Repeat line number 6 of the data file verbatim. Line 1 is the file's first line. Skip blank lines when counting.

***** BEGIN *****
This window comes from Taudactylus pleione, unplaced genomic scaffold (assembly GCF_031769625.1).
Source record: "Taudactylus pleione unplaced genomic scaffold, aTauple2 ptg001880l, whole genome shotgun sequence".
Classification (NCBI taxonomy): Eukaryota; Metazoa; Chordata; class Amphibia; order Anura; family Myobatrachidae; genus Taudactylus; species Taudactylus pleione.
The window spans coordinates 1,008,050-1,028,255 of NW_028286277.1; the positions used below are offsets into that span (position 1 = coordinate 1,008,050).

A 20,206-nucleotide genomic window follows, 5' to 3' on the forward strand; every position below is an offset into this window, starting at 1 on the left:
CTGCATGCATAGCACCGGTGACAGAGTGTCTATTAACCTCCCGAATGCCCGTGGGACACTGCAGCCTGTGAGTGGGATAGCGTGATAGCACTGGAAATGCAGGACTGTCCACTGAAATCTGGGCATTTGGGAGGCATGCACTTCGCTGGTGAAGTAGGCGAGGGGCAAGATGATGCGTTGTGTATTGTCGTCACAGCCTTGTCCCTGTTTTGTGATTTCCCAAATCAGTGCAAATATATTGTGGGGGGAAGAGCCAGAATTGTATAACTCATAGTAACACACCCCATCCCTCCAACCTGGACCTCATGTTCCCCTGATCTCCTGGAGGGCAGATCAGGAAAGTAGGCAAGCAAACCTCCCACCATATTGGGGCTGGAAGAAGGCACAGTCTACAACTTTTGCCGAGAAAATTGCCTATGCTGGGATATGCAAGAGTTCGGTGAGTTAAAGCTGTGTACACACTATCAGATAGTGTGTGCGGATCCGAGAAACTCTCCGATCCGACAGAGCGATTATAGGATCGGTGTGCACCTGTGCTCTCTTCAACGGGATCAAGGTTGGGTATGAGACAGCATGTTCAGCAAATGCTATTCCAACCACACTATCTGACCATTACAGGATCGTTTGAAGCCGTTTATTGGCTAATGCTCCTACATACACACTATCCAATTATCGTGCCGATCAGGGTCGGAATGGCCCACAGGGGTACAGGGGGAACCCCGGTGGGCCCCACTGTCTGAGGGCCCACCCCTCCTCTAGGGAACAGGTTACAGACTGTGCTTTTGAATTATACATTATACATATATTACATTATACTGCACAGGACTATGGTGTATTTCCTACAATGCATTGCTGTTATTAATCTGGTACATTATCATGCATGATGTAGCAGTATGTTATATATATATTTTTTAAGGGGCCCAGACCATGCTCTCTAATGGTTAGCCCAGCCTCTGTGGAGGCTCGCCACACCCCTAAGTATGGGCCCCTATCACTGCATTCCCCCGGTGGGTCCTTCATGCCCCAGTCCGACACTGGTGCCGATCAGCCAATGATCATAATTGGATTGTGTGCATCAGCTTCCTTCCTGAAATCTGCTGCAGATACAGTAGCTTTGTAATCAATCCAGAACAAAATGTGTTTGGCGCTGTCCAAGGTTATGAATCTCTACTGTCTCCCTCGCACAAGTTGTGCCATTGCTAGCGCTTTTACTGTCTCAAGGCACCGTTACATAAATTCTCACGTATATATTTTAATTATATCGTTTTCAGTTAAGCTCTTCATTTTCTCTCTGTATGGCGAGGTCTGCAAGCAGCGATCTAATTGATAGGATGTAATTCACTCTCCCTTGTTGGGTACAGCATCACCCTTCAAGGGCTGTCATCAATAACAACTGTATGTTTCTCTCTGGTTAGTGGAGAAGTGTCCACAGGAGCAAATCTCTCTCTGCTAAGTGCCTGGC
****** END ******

CTGCATGCATAGCACCGGTGACAGAGTGTCTATTAACCTCCCGAATGCCCGTGGGACACTGCAGCCTGTGAGTGGGATAGCGTGATAGCACTGGAAATGCAGGACTGTCCACTGAAATCTGGGCATTTGGGAGGCATGCACTTCGCTGGTGAAGTAGGCGAGGGGCAAGATGATGCGTTGTGTATTGTCGTCACAGCCTTGTCCCTGTTTTGTGATTTCCCAAATCAGTGCAAATATATTGTGGGGGGAAGAGCCAGAATTGTATAACTCATAGTAACACACCCCATCCCTCCAACCTGGACCTCATGTTCCCCTGATCTCCTGGAGGGCAGATCAGGAAAGTAGGCAAGCAAACCTCCCACCATATTGGGGCTGGAAGAAGGCACAGTCTACAACTTTTGCCGAGAAAATTGCCTATGCTGGGATATGCAAGAGTTCGGTGAGTTAAAGCTGTGTACACACTATCAGATAGTGTGTGCGGATCCGAGAAACTCTCCGATCCGACAGAGCGATTATAGGATCGGTGTGCACCTGTGCTCTCTTCAACGGGATCAAGGTTGGGTATGAGACAGCATGTTCAGCAAATGCTATTCCAACCACACTATCTGACCATTACAGGATCGTTTGAAGCCGTTTATTGGCTAATGCTCCTACATACACACTATCCAATTATCGTGCCGATCAGGGTCGGAATGGCCCACAGGGGTACAGGGGGAACCCCGGTGGGCCCCACTGTCTGAGGGCCCACCCCTCCTCTAGGGAACAGGTTACAGACTGTGCTTTTGAATTATACATTATACATATATTACATTATACTGCACAGGACTATGGTGTATTTCCTACAATGCATTGCTGTTATTAATCTGGTACATTATCATGCATGATGTAGCAGTATGTTATATATATATTTTTTAAGGGGCCCAGACCATGCTCTCTAATGGTTAGCCCAGCCTCTGTGGAGGCTCGCCACACCCCTAAGTATGGGCCCCTATCACTGCATTCCCCCGGTGGGTCCTTCATGCCCCAGTCCGACACTGGTGCCGATCAGCCAATGATCATAATTGGATTGTGTGCATCAGCTTCCTTCCTGAAATCTGCTGCAGATACAGTAGCTTTGTAATCAATCCAGAACAAAATGTGTTTGGCGCTGTCCAAGGTTATGAATCTCTACTGTCTCCCTCGCACAAGTTGTGCCATTGCTAGCGCTTTTACTGTCTCAAGGCACCGTTACATAAATTCTCACGTATATATTTTAATTATATCGTTTTCAGTTAAGCTCTTCATTTTCTCTCTGTATGGCGAGGTCTGCAAGCAGCGATCTAATTGATAGGATGTAATTCACTCTCCCTTGTTGGGTACAGCATCACCCTTCAAGGGCTGTCATCAATAACAACTGTATGTTTCTCTCTGGTTAGTGGAGAAGTGTCCACAGGAGCAAATCTCTCTCTGCTAAGTGCCTGGC